Ever since my arrival in Sarajevo four and a half years ago, I have been utterly bewitched by this incredible country, its stunning countryside, and its funny and capable people. So why have we not seen greater successes in the 25 years since the war? Why are young and talented people leaving in pursuit of a brighter future elsewhere?
Part of this challenges traces back to the start of the peace, and a place called Dayton, Ohio. The agreement reached on that distant air-force base has had a profound impact on the shaping of Bosnia and Herzegovina. It ended a terrible war, something that seemed out of reach at the time. It formed the Constitution. It confirmed the sovereignty, territorial integrity and political independence of BiH. It began 25 years of peace.
Dayton is still invoked by politicians in BiH on a near daily basis. Sometimes as the root cause of problems faced today. Sometimes as an ‘original’ blueprint, which should be returned to. Sometimes in terms of a ‘spirit’ against which the current institutions fall short, even if the institutions are themselves defined in that Dayton Constitution.
How then to look at Dayton, and even more importantly, where do we go from here?
There are legitimate criticisms of an agreement which tried to broker the interests of politically and ethnically defined opponents, through power sharing and vetoes, checks and balances. It prioritises collective over individual rights, and a complicated administrative arrangement that divides responsibilities rather than considering practical function. Research has demonstrated that peace agreements which include women in talks are far more sustainable and successful – they were notable by their absence in Ohio.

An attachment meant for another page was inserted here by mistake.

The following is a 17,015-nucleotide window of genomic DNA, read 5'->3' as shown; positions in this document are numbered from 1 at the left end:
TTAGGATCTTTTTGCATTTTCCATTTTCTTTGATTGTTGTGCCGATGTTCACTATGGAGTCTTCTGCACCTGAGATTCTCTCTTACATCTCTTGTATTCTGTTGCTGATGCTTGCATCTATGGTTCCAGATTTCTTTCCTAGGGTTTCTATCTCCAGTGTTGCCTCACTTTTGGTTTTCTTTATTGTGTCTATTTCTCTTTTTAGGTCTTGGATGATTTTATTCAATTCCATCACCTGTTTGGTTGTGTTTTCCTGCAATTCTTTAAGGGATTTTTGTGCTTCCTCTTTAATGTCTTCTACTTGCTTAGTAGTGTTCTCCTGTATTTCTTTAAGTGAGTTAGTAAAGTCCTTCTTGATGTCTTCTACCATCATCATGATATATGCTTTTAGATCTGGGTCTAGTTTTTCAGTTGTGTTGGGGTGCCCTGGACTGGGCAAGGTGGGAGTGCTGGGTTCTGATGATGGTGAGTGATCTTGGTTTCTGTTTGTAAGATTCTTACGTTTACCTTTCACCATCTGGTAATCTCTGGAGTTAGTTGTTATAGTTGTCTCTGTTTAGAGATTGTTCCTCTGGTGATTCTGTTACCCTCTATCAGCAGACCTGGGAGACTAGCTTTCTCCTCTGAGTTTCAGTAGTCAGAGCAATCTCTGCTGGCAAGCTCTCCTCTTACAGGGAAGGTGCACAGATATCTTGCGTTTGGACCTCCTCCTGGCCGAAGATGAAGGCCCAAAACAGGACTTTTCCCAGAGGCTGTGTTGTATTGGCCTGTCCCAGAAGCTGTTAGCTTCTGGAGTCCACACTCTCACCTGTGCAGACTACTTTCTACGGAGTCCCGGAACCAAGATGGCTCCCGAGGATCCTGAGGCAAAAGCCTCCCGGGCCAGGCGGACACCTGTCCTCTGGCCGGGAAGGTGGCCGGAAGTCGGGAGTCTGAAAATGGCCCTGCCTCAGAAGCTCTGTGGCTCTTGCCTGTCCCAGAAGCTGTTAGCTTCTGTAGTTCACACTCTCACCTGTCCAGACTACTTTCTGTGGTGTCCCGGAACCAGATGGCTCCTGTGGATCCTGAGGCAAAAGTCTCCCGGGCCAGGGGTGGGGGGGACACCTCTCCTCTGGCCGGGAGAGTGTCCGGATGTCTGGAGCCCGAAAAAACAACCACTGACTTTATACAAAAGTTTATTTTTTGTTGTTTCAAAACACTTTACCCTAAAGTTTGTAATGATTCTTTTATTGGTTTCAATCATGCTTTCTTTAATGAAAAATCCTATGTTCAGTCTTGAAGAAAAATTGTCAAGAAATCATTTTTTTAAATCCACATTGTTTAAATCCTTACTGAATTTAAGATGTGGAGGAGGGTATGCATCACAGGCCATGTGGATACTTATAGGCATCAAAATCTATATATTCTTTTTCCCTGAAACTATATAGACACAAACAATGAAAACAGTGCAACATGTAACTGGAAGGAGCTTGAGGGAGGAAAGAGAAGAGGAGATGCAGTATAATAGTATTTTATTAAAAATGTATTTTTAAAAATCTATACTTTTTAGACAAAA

But criticism that the agreement failed to anticipate these problems is also unfair, and not only because of the complete absence of trust amongst still warring sides. Even at the time, it was never meant to be an end state. It provided the conditions for ending the fighting, yes. And for beginning the process of rebuilding the country.
Lord Paddy Ashdown perhaps expressed this best, in his inaugural speech as High Representative, when he said:
Dayton is vital. Without it there would be no peace.
But Dayton is the floor, not the ceiling.
It is the foundation for the state we are trying to construct. And like all foundations, it must be built on.
Dayton was never set in stone.
There have been many positive improvements built on that first foundation, including a single unified Armed Forces, a single currency, a single system of ID cards, a single Indirect Tax Authority, a State Border Service, and a Court of BiH. We have seen the start of the EU accession process, membership of the Council of Europe, partnership with NATO, and €billions in assistance from friendly countries, to rebuild and build anew. All of these have benefited the citizens of BiH, without taking anything away from them.
Those calling for a return to ‘original Dayton’, or claiming the sole right to interpret ‘the spirit of Dayton’, ignore the hard-won progress made since that day. Time travel remains out of reach. And I meet few people across BiH who would welcome a return to the events of 1995 in which this agreement was achieved.